Ageing

A star is reborn! See Renee Zellweger's ever-changing beauty look

Can you believe she is 50?!

By Rebecca Sullivan
Renee Zellweger is the queen of reinvention.
Throughout her 30-year acting career, we've seen the iconic actress morph her body and her look for every character she plays.
We first met a baby-faced Zellweger in the cult classic film Empire Records, with her adorable 90s bangs and brown lipstick, and later fell in love with the wonderful Bridget Jones, a role for which the actress famously gained about 15kg.
And now we're about to see the 50-year-old reinvent herself again, making her TV series debut in the juicy new Netflix thriller, What/If, which explores "the ripple effects of what happens when acceptable people start doing unacceptable things."
We know very little about this mysterious show so far, but the teaser trailer (which you can scroll up to watch in the video player above) shows a stunningly svelte Zellweger rocking a beautiful blonde bob and a taute visage, striding seductively through a crowded room decked out in heels and a gorgeous gown.
All Netflix will say about What/If so far is that it explores a mysterious woman's lucrative, but dubious offer to a cash-strapped pair of San Francisco newlyweds.
"What if I made you an offer too extraordinary to refuse?" Zellweger's character Anne purrs in a seductive voiceover, hinting at the alluring offer.
In the one promotional image we've seen, Zellweger's gorgeous toned figure is poured into a slim white dress, her blonde locks blow-dried into a perfect bob and her incredible skin is glowing.
We cannot wait to see this juicy new TV thriller! *(Image: Netflix
Swipe across to see how much Renee Zellweger's face has changed, from the Oscars in February, compared to the early 2000s.
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When Zellweger stepped out on the red carpet at ELLE magazine's Women in Hollywood event in 2014, both social media and mainstream news outlets lit up with commentary about the then 47-year-old's VERY different look.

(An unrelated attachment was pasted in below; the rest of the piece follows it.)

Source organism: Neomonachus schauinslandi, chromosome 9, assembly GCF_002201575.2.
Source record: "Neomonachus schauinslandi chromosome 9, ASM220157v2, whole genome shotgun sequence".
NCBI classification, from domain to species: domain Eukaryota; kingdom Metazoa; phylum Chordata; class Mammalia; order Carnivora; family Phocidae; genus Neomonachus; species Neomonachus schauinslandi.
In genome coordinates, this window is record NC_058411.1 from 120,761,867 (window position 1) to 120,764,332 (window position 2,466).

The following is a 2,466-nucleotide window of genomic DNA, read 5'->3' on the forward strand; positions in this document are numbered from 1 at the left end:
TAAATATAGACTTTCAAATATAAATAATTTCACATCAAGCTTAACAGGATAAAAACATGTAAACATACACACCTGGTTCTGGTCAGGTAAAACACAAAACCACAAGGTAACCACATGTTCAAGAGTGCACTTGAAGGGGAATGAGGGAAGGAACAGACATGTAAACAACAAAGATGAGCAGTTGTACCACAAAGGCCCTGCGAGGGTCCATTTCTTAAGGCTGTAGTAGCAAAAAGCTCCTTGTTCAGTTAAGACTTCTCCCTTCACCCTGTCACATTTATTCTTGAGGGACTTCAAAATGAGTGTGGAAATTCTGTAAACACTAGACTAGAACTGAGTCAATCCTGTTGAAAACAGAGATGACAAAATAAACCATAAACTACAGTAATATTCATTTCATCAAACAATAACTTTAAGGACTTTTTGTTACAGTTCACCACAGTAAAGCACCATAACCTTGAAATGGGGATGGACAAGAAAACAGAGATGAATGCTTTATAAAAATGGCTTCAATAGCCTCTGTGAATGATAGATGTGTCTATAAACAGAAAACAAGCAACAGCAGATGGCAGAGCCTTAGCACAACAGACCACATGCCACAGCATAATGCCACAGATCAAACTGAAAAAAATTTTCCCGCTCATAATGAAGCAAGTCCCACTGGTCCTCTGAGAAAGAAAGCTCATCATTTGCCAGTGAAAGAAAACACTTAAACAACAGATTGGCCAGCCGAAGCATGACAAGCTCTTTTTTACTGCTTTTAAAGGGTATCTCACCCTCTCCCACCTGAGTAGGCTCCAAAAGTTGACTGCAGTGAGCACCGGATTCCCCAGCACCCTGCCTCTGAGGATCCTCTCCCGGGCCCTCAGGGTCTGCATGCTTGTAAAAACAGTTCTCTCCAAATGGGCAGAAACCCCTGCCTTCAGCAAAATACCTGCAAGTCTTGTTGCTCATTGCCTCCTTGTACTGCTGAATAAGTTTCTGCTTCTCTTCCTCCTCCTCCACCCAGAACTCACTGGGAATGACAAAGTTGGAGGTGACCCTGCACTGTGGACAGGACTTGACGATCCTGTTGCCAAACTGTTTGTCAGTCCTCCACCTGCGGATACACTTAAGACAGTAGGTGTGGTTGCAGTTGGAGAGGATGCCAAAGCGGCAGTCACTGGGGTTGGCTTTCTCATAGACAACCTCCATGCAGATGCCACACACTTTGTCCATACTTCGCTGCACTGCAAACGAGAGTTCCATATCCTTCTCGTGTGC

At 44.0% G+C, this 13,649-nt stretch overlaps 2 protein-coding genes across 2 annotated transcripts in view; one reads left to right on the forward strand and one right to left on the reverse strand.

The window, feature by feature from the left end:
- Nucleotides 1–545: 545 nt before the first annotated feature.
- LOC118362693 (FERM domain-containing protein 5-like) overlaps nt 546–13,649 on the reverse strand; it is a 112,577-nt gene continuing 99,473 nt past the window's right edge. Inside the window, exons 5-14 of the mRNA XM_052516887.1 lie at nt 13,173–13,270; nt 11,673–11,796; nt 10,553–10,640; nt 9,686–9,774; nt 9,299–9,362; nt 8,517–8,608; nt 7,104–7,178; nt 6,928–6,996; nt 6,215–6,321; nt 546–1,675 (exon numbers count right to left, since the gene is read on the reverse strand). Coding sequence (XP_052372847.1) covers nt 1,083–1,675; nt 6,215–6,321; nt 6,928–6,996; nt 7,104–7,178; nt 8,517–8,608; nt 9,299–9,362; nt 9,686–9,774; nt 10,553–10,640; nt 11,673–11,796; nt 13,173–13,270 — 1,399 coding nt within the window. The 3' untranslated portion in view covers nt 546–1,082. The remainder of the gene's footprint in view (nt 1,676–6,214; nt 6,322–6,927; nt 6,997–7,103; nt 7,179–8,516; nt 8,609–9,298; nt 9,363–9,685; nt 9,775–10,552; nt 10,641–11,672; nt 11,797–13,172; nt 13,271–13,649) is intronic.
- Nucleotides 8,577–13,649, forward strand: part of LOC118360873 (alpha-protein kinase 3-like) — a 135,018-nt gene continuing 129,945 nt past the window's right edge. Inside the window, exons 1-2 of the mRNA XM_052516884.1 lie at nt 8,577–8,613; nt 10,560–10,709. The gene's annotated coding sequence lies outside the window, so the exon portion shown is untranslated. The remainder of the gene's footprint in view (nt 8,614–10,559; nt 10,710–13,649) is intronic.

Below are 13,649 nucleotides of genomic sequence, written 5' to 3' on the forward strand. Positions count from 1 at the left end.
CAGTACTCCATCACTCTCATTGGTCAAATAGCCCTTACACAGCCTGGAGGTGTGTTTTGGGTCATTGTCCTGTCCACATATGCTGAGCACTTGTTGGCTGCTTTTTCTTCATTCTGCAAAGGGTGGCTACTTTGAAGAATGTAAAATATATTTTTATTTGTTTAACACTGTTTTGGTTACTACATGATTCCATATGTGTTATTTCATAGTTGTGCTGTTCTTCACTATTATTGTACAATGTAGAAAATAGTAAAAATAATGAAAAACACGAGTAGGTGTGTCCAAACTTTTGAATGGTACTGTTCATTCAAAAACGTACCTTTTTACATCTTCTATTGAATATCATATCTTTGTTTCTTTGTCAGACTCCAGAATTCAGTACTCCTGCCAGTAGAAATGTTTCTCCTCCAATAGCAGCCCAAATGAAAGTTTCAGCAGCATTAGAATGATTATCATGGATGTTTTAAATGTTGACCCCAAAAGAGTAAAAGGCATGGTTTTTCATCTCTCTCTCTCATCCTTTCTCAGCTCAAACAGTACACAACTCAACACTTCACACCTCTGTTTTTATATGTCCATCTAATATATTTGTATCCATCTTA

Her new face was so shocking to some, with respected US entertainment outlet Variety even publishing an op ed entitled, "Renee Zellweger: If She No Longer Looks Like Herself, Has She Become a Different Actress?"
Renee Zellweger at the 2014 Elle Women In Hollywood event. (Image: Getty)
The internet blew up with commentary about how different her face looked. (Image: Getty)
The actress looked considerably different. (Image: Getty)
When asked about the commentary shortly after the internet commentary went into overdrive, Zellweger told People: "I'm glad folks think I look different."
"I'm living a different, happy, more fulfilling life, and I'm thrilled that perhaps it shows," she added, referencing the six-year acting hiatus she took from, to focus more on her health and wellbeing.
"My friends say that I look peaceful. I am healthy. For a long time I wasn't doing such a good job with that. I took on a schedule that is not realistically sustainable and didn't allow for taking care of myself," she said.
"Rather than stopping to recalibrate, I kept running until I was depleted and made bad choices about how to conceal the exhaustion. I was aware of the chaos and finally chose different things.
"People don't know me in my 40s," Zellweger added. "People don't know me [as] healthy for a while. Perhaps I look different. Who doesn't as they get older?! Ha. But I am different. I'm happy."
WATCH BELOW: Renee Zellweger and Patrick Dempsey reveal their favourite scenes in Bridget Jones' Baby. Story continues after video.
Then in 2016, Zellweger penned a brutally honest open letter in The Huffington Post discussing the intense media speculation about her new look.
"Not that it's anyone's business, but I did not make a decision to alter my face and have surgery on my eyes. This fact is of no true import to anyone at all," she wrote.
Swipe below to see Renee on the red carpet in 2016, compared to 1995.
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"It's no secret a woman's worth has historically been measured by her appearance," she continued.
"Although we have evolved to acknowledge the importance of female participation in determining the success of society, and take for granted that women are standard bearers in all realms of high profile position and influence, the double standard used to diminish our contributions remains, and is perpetuated by the negative conversation which enters our consciousness every day as snark entertainment.
"Too skinny, too fat, showing age, better as a brunette, cellulite thighs, facelift scandal, going bald, fat belly or bump?
"Ugly shoes, ugly feet, ugly smile, ugly hands, ugly dress, ugly laugh; headline material which emphasizes the implied variables meant to determine a person's worth, and serve as parameters around a very narrow suggested margin within which every one of us must exist in order to be considered socially acceptable and professionally valuable, and to avoid painful ridicule.
"The resulting message is problematic for younger generations and impressionable minds, and undoubtably triggers myriad subsequent issues regarding conformity, prejudice, equality, self acceptance, bullying and health."

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